I get some of the most thought provoking questions from the backseat. Vivien, who is a bundle of energy, for those of you who haven’t met her, often does some of her best thinking when she is alone in the backseat of the car. This is her time to stare out the window and enjoy having her thoughts to herself. It no longer surprises me to enjoy a quiet ride with her, punctuated by a single thoughtful question.
Driving home one day she asked, “What is noble?” As I was trying to figure out where a four-year old could have come across the word noble, I started rummaging around in my mind for or a simple explanation to a complicated, nebulous concept.
For most of us, the term nobility evokes an image of the upperclass, just below royalty. We think of people who were lucky enough to be born to wealthy, elite families. That is the most obvious sign of nobility, but there can be more to it; something behind the scenes that we don’t notice at first while we are jealously eyeing their lifestyles.
I got a deeper understanding of what it means to be nobel when I read the biography of Marion Gräfin von Dönhoff. Born a countess in 1909, Dönhoff grew up in a manor with the associated comforts and advantages of her class. Even as a young child, she was aware of the status she and her family enjoyed as well as their duty to look after the people in their area. It seemed the two were one and the same for her. With privilege came responsibility.
Based on these principles, she participated in the resistance against Hitler’s National Socialists including an assassination attempt in 1944. After the war, she became one of the leading German journalists and intellectuals. She worked over 55 years for the Hamburg-based, liberal newspaper Die Zeit, as an editor and later publisher. Among her many virtues, Dönhoff was an incredibly hard worker. Over a span of almost 50 years, there were few weeks when she did not pen a long article in Die Zeit.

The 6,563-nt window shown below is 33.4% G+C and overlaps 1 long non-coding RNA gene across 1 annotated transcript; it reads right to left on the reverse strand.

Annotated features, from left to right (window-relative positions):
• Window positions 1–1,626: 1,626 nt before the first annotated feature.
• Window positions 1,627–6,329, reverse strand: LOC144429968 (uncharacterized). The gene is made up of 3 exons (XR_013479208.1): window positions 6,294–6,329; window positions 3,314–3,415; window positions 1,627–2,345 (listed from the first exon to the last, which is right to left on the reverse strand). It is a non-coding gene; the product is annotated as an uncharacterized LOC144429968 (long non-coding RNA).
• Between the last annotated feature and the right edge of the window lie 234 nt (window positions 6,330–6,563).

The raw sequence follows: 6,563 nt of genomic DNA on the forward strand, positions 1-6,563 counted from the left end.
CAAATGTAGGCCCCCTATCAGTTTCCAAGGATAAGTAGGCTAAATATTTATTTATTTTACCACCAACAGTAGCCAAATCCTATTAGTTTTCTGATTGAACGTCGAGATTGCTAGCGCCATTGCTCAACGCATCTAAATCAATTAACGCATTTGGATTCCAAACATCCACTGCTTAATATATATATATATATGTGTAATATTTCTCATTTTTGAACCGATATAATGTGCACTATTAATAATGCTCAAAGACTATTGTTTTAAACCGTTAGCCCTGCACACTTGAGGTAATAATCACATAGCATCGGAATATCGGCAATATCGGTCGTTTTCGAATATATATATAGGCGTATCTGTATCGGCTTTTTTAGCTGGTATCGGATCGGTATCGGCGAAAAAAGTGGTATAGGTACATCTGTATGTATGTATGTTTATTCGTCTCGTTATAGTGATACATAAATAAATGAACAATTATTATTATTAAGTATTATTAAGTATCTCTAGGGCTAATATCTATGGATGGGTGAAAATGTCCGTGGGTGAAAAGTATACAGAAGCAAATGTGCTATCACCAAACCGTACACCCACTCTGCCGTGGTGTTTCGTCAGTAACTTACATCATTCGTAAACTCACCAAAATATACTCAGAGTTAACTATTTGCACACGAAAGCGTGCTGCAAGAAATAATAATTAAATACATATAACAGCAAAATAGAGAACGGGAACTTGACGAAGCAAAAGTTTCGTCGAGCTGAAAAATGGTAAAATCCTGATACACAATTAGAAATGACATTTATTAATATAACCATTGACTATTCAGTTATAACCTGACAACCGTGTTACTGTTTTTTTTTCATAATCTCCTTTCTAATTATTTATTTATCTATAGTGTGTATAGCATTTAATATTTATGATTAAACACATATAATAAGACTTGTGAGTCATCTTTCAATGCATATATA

Dönhoff helped me to understand what nobility looked like in the past century. But those were very different times. Dönhoff’s generation in Europe lived through two world wars in quick succession that raged through their countries destroying people, families, society – nearly everything that made up their home. This was a generation characterized by its loses. A generation whose experiences wore them to the grit of their most basic selves.
So what does nobility look like today? Is this something we have less of a sense of? Is it something we have lost sight of in our fast-paced and often transient world, characterized by instant gratification? Are we more concerned with moving to the next career step, the next place, the next rung on the ladder? Or do we still have grit?
I think we do. As it so happens, I am related to one of the most noble people I know.
My sister and I grew up in a middle class family. We were provided to all the trappings of our class in the USA, including a college education. That may not seem like an enormous privilege to some, but it is when you think about how most of the world lives, it is.
For the past 20 years my sister has worked in the non-for-profit sector. She has championed various causes from improving education to ending hunger. While the causes she has fought for over the years have differed, the end goal has always remained the same: improving the lives of the the least fortunate in our world. She is unwavering in her pursuit of social justice.
I doubt that she thinks about her work in this way. I think she just follows her heart. It leads her to jobs with long hours and relatively little pay, sometimes with poor resources and demanding colleagues and staff. These conditions never seem to diminish her passion for the work of serving those less fortunate. This is what grit and nobility looks like these days.
Nobility is honoring privilege with service.
Now I have an answer for Vivien, “Aunt Maeghan is noble. She works very hard to help people who are not as lucky as she has been and I admire her endlessly for it.”